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And now, friends of science, it’s time to delve into some episodes featuring Morgus the Magnificent.  As I mentioned above, these are all episodes of the 80s Morgus Presents series as it’s nearly impossible to find any of Morgus’ older material, which is a shame because I’d love to see some of the episodes my mom watched as a kid.  Nonetheless (and lucky for us), the 80s episodes are pretty hilarious and well worth a watch.  As usual, I’ll be describing the host segments while the movie’s description comes to us via IMDB.

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Morgus Presents: Brides of Dracula
Starring – Peter Cushing & Martita Hunt     Not Rated     1960

Host: Morgus is getting ready to unveil his latest scientific achievement, a one-hour solution for baldness. He’s going to transplant the scalp of a donor onto the bald person while still allowing the donor to regrow his hair in less than an hour. Just as he’s about to show off the treatment, there’s a knock at the door, and in his first appearance, Wiley Faye, shows up and introduces himself. Faye has been watching Morgus on television and wants to be his manager. When Wiley hears about Morgus’ baldness solution, he calls up bald billionaire Cornelius Goodrich and arranges for him to come over. Before Cornelius arrives, the hair donor shows up. After a few minutes of negotiation, Larry is prepped for the transplant. Wiley and Cornelius arrive soon after, and Cornelius volunteers to receive the transplanted hair. After the surgery, Morgus has to pay Larry, but Cornelius isn’t awake yet. Wile tells Morgus to write the check and that Cornelius will cover it. But Cornelius only makes donations to people who are married. So Morgus has Chopsley bring out Zelda, a rather zombie-esque young woman who was in the room where he keeps former patients. Cornelius asks Morgus what he’d do with an unlimited amount of money, and Morgus tells him about his dream of Morgusity, a science city. Cornelius writes the check, but it’s his policy to always give the check to the wife of the family – so he enters the room marked Keep Out where Zelda and the other patients reside….

Movie: A young teacher on her way to a position in Transylvania helps a young man escape the shackles his mother has put on him. In so doing she innocently unleashes the horrors of the undead once again on the populace, including those at her school for ladies. Luckily for some, Dr Van Helsing is already on his way

morgus CREATURE walks among us dvdMorgus Presents: The Creature Walks Among Us
Starring – Jeff Morrow & Rex Reason     Unrated     1956

Host: Morgus is finally going to open up the secret room (the one marked “Keep Out” at the far end of the lab). He explains that vampire are real, though not like we see in Hollywood, and that there’s a blood shortage to feed them. Morgus has been breeding all-weather mosquitos that he sends out to sample blood from people living in the city. He then recalls the mosquitos and puts them into a device to extract the blood to feed Victoria and other vampires like her. So Morgus implores the viewers to open their windows and contribute their blood to science. He explains the conditions of vampirism and says that if you have the symptoms, you should visit the lab for blood treatment. For those who aren’t experiencing the conditions of vampirism, Morgus and E.R.I.C. have set up a special hotline (555-Morgus) to volunteer to be mailed leeches to contribute blood for the afflicted. The calls begins coming in and Chopsley works hard to pack leeches as Morgus presses more mosquitos. We meet Norman, another vampire in Morgus’ care. More sufferers of vampirism show up at the lab, but the mosquitos aren’t coming in as fast as they need to and soon Morgus has a bigger problem, the blood machine is leaking. In an effort to get more donations quickly, Morgus offers some entertainment – just like on all the other telethons. He, Chopsley and E.R.I.C. sing Home on the Range. A man from pest control arrives, saying he’s killed all of the mosquitos at the request of Alma Fetish, Morgus’ landlady. As Morgus tries to explain to the man what he’s done, the vampires attack.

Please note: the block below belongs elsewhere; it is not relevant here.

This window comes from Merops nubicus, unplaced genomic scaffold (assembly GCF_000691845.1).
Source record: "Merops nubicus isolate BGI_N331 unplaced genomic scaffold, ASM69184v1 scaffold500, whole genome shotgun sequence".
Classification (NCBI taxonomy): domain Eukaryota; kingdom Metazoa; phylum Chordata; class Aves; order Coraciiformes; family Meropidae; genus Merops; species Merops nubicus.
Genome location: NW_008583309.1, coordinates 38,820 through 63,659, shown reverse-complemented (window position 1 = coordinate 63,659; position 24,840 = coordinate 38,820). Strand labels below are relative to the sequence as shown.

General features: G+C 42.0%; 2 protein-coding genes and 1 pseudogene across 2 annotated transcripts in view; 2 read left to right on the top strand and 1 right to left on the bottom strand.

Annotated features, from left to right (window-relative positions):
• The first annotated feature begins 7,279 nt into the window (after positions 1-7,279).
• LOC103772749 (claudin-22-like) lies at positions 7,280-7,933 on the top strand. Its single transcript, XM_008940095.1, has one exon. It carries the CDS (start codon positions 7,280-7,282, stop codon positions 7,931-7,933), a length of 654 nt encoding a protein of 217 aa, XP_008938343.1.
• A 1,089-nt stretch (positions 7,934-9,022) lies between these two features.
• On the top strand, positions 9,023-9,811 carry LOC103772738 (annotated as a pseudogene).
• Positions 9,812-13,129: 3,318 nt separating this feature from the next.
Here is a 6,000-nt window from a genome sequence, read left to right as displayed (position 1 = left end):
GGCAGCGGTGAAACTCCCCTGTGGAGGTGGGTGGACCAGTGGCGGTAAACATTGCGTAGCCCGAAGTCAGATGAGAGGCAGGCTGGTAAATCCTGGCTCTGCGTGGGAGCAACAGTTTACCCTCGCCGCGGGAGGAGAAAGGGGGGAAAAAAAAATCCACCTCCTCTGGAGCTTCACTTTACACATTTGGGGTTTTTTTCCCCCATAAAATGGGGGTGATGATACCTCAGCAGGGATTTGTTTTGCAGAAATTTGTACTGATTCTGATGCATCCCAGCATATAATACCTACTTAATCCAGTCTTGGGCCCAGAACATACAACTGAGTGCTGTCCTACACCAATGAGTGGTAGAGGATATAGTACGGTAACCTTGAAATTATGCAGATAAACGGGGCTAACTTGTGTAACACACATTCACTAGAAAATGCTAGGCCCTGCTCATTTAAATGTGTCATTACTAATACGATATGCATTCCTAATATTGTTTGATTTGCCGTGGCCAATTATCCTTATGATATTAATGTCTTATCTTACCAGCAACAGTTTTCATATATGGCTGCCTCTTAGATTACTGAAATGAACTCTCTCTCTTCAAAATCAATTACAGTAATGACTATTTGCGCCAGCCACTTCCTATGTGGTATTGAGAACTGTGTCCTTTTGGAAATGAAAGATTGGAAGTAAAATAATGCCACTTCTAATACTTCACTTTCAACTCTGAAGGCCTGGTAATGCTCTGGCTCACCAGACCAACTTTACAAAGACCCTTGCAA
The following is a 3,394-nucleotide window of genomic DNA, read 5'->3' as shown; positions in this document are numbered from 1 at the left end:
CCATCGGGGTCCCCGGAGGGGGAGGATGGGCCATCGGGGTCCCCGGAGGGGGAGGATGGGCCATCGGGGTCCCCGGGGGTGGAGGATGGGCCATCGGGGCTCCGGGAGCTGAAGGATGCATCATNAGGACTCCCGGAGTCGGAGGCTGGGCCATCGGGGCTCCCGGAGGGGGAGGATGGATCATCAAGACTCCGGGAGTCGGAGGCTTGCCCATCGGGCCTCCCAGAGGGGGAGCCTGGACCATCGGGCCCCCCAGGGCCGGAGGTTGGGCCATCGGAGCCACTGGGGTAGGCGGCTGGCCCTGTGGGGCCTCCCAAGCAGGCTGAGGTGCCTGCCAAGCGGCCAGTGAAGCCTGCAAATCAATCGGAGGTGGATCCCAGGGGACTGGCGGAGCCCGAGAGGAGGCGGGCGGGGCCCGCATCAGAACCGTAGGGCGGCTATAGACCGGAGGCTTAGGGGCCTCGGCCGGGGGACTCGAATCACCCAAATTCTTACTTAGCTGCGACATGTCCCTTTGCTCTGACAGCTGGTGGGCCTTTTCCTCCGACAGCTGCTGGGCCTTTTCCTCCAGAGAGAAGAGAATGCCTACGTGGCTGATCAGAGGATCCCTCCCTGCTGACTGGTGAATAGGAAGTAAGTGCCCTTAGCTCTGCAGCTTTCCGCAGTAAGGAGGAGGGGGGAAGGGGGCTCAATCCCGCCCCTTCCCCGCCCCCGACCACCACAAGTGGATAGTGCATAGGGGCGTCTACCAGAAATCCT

Movie: In this third Gill-Man feature, the Creature is captured and turned into an air-breather by a rich mad scientist. This makes the Creature very unhappy, and he escapes, killing people and setting fires in the process.

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Morgus Presents: Dracula
Starring – Bela Lugosi & Helen Chandler    Unrated   1931

Host: Morgus tells the viewers that this may be the last time they see him. He’s asked the governor to send over the state’s best minds to join him in a journey to the future. Using his Morgo-Megafreezer, Morgus explains that he’ll cryogenically freeze himself and his volunteers to then be unfreezed in the future. Naturally, Morgus will go to the future so he needs someone to take his place in the present and sets about unfreezing his grandfather who’s encased in a block of ice. While Grandpa Morgus recovers from the unfreezing, distinguished scientists show up at the lab to be frozen. Alma Fetish interrupts to complain about the noise, but soon Bill Anderson, an accountant shows up, with a get-rich-quick scheme for when they’re unfrozen. Unfortunately Grandpa Morgus doesn’t recover well so Morgus arranges for Wiley Faye to take care of his business in the current era while he’s frozen. Wiley will also help run the museum that Morgus proposes will open in the lab while everyone is frozen.